The U.S. economy will probably tip back into recession next year if Congress doesn’t address an impending “fiscal cliff,” the Congressional Budget Office said.
The nonpartisan agency said in a report today that the economy would contract at an annual rate of 1.3 percent in the first half of 2013 if lawmakers allow the George W. Bush-era tax cuts to expire as scheduled and don’t head off $1.2 trillion in government spending cuts set to begin taking effect in January.
The economy would resume growing in the second half of next year, CBO said, at an annual rate of 2.3 percent.
“Such a contraction in output in the first half of 2013 would probably be judged to be a recession” according to past recessions as identified by the National Bureau of Economic Research, CBO said.
“Policy makers face difficult tradeoffs in deciding how quickly to implement policies to reduce budget deficits,” the report said. “Particularly important given the current state of the economy, immediate spending cuts or tax increases would represent an added drag on the weak economic expansion.”
Lawmakers in both parties have said they don’t plan to allow all of the tax increases or spending cuts to take effect as scheduled, though there is no agreement on how to address them. House Republicans are calling for cuts in food stamps and other programs for the poor to prevent cuts in Pentagon spending. Democrats reject that proposal.
Both sides are waiting until after the November election for serious negotiations. Even then, lawmakers probably will wait until next year to resolve the tax and spending issues, House Budget Committee Chairman Paul Ryan of Wisconsin and the panel’s top Democrat, Chris Van Hollen of Maryland, agreed last week at a budget conference in Washington.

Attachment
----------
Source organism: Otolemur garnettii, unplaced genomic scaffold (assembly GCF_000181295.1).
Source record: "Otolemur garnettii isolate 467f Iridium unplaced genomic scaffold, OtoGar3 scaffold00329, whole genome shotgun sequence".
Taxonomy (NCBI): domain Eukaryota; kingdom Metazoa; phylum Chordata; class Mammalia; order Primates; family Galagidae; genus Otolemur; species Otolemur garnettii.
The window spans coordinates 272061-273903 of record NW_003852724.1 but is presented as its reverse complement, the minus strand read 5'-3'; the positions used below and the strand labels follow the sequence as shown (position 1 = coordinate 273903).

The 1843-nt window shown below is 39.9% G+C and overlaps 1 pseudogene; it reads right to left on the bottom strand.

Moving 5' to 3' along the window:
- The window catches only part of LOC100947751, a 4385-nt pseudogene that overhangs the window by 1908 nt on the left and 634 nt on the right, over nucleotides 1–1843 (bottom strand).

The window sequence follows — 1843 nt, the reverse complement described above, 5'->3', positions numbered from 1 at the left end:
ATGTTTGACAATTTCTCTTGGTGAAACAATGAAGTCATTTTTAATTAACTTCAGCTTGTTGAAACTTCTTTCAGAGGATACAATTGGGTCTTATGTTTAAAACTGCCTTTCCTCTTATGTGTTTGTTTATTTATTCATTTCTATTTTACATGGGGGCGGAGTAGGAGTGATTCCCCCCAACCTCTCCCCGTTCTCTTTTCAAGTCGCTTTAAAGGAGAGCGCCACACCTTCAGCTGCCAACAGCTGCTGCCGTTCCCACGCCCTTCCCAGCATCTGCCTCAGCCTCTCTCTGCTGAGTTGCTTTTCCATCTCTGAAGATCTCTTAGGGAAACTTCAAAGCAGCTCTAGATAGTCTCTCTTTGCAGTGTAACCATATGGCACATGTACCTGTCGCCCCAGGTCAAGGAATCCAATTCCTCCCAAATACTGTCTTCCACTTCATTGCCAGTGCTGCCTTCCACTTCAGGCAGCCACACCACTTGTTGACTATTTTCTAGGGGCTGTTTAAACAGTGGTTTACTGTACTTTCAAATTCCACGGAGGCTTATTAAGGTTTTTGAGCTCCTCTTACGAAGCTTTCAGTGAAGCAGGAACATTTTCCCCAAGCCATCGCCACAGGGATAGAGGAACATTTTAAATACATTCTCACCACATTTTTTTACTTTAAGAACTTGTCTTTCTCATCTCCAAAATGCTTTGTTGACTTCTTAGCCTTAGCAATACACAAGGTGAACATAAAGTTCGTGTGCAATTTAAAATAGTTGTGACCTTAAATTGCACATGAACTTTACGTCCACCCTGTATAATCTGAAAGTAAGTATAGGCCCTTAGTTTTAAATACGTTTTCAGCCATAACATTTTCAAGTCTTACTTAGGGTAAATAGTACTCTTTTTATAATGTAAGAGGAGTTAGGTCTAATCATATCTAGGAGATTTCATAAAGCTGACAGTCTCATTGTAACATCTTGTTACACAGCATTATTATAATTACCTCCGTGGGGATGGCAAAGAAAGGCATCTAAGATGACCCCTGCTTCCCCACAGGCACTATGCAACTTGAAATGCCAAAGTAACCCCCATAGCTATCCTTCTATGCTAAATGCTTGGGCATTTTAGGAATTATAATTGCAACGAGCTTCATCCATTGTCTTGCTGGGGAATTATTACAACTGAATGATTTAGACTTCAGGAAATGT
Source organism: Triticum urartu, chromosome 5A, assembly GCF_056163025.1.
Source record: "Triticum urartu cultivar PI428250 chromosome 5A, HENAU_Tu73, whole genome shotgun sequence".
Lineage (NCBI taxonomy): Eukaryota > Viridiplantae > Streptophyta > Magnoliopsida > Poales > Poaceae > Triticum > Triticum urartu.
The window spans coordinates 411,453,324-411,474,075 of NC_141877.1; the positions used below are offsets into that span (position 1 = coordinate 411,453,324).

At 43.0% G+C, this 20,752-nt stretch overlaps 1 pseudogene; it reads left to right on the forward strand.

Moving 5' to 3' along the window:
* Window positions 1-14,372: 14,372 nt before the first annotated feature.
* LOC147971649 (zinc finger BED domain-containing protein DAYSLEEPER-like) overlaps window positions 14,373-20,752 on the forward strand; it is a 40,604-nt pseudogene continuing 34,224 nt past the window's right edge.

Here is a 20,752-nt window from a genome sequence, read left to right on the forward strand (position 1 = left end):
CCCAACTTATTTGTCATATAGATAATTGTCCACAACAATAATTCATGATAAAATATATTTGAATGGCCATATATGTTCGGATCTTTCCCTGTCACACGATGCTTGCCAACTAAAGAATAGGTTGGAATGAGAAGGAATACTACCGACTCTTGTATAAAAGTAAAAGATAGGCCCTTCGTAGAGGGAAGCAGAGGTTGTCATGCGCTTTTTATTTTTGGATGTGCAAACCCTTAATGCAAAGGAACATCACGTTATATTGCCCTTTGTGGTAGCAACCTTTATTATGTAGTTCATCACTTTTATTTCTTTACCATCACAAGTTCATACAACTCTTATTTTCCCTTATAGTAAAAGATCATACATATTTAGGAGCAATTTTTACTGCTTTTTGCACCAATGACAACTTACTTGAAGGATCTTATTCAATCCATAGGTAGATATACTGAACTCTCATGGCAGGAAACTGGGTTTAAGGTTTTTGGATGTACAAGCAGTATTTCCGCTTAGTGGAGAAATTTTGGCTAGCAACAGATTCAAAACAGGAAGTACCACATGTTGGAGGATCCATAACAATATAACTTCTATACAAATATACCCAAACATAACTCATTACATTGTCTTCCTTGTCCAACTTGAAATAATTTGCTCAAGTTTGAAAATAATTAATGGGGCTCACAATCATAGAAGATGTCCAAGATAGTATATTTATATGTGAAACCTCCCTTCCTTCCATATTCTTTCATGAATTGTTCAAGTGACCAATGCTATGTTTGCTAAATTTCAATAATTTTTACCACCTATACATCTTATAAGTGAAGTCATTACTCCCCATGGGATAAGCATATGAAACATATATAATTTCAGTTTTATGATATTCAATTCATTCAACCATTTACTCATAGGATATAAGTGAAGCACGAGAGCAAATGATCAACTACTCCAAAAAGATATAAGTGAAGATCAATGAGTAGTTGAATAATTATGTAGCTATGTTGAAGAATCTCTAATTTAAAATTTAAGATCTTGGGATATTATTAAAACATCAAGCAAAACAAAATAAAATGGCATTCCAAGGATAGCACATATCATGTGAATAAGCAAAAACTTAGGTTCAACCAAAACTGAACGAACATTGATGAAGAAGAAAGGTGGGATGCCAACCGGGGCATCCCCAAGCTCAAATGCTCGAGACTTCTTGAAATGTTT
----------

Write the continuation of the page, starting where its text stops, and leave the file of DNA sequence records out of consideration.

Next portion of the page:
“It is clear that we need to act and we must do so in a balanced way -- that is why Democrats support the extension of tax cuts only for the middle class,” Van Hollen said in a statement today. He called on Republicans to “put the needs of all American families before millionaires and big oil companies.”
Senator Orrin Hatch of Utah, the top Republican on the tax- writing Finance Committee, said Obama “seems content to pursue misguided micro-policies that target the so-called rich in the name of so-called fairness.”
In a Senate floor speech, Hatch said voters “don’t want politicians spreading the wealth around. They don’t want self- anointed arbiters of how much income is fair.”
The CBO said the economy would grow by around 4.4 percent and add 2 million jobs next year if lawmakers rescind all of the automatic spending cuts and extend the tax cuts.
That would add more than $500 billion to the U.S. budget deficit between 2012 and 2013, the agency said. Without some plan to address the debt, that would increase the risk of a crisis, CBO said.
“Growing debt also would increase the likelihood of a sudden fiscal crisis, during which investors would lose confidence in the government’s ability to manage its budget and the government would lose its ability to borrow at affordable rates,” the agency said.
The challenge for lawmakers is to reduce the long-term fiscal imbalance without hurting the economy through sudden changes, said Donald Marron, a former acting director of CBO.
“The optimal policy is to commit yourself to deficit reduction in the future while not doing very much of it next year,” Marron said. “It’s hard to distinguish that sincere policy from the ‘just kick the can down the road, I don’t really mean it’ policy.”
To contact the reporter on this story: Brian Faler in Washington at firstname.lastname@example.org
To contact the editor responsible for this story: Jodi Schneider at email@example.com